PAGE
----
Week 14: Painting Mirror

Move the pieces and assemble your reflections in this interactive Cubist mirror.
How many ways can you put yourself together?

Project Description
In real life and in digital spaces we offer multiple versions of ourselves for numerous reasons. Painting Mirror plays with this idea by proposing continuous ways of seeing and presenting yourself. Using dual camera angles and the open source software, Processing, video reflections are fragmented, resized, duplicated, and scattered across the surface. The pieces blend together and moving them paints the screen anew. The impulse might be to reassemble your image into a whole, but can you? 

This is a continuation of a recent project, which I desired to push further to see what I might uncover. Though there's more to explore, I learned a lot along the way. Here’s a recap of the highlights. 

Part 1: Leaving the Land of Rects
My first instinct was to move beyond the land of rectangles and draw irregular quadrilaterals. I learned that I could use the beginShape() and endShape() functions, with vertices of X and Y coordinates in between, to draw more complicated polygons (see the PShape Shiffman tutorial). Vertices are drawn in a counterclockwise direction starting with the leftmost corner.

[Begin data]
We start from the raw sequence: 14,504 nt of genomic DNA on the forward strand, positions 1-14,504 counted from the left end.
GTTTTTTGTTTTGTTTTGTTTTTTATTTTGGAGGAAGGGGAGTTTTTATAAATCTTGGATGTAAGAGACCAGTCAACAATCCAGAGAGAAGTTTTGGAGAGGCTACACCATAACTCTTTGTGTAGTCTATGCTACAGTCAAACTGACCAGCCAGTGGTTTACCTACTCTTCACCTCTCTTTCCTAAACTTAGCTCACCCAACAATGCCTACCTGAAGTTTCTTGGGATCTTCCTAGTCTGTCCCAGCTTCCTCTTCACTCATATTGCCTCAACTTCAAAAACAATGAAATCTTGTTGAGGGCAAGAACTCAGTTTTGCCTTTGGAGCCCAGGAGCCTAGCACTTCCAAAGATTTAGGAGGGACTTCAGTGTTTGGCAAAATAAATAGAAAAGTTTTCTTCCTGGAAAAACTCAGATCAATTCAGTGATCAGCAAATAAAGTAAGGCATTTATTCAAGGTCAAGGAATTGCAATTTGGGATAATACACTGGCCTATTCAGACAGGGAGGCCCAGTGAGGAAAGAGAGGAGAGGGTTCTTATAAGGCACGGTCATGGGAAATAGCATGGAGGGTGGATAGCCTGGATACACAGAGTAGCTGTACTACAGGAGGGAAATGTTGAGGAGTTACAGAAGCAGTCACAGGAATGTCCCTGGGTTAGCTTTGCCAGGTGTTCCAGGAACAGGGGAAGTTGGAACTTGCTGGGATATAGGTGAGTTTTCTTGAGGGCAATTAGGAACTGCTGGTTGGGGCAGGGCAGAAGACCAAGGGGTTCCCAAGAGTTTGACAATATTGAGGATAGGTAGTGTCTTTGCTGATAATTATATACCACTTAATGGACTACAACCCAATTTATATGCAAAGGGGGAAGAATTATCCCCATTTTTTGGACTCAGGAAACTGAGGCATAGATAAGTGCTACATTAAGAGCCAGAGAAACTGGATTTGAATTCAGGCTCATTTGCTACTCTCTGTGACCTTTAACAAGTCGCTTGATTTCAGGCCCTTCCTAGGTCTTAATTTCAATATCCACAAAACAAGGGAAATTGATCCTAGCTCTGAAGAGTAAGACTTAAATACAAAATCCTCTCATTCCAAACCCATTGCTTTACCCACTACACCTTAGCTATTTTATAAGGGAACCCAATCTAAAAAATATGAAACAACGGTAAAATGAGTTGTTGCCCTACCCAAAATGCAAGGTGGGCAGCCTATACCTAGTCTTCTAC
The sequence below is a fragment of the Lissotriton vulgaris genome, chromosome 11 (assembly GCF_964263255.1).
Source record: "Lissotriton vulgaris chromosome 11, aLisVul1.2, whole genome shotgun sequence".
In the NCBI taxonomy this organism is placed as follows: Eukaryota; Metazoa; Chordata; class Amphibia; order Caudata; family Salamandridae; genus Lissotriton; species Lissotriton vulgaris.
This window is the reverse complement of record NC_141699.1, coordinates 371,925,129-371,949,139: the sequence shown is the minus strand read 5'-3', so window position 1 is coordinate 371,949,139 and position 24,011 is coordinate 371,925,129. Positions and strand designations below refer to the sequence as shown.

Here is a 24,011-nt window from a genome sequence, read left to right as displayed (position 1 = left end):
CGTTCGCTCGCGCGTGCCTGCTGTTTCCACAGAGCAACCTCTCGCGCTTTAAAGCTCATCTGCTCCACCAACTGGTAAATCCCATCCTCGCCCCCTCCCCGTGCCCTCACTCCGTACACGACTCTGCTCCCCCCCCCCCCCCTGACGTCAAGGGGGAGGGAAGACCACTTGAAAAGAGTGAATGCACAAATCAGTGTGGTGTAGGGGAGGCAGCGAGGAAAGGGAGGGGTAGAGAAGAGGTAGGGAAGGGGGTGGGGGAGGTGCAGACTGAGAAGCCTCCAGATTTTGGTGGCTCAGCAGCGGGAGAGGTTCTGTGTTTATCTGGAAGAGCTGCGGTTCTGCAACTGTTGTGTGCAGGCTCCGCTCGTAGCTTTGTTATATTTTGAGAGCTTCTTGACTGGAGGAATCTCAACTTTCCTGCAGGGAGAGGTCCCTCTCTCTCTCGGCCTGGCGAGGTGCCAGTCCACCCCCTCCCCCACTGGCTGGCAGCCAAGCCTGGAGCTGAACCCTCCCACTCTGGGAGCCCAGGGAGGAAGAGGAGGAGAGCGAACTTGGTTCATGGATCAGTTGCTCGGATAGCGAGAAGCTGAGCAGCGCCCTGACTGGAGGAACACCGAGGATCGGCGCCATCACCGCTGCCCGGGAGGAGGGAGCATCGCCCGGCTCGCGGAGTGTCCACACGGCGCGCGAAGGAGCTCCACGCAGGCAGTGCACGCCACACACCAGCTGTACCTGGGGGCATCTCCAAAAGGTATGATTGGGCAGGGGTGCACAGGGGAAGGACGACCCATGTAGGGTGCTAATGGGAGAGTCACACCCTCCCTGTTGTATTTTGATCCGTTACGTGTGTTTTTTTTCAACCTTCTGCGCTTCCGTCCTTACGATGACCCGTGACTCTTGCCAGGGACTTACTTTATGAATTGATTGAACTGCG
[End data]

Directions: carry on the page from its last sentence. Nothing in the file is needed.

Using this Danny Rozin example from class as a guide, I adapted my original sketch in a similar fashion. The polygon constructor still receives random values for an X and a Y, but instead of using these as the location for the leftmost corner of the shape, they become its centroid. Random numbers are then generated for the calculation of each X and each Y of every new vertex. Those values are stored in a two-dimensional array or matrix and each corner of the shape is created (again in counterclockwise fashion) by subtracting them from or adding them to the X and Y values of the centroid. Though we’ve been working with image matrices all semester, this exercise strengthened my understanding of how I might use them other contexts.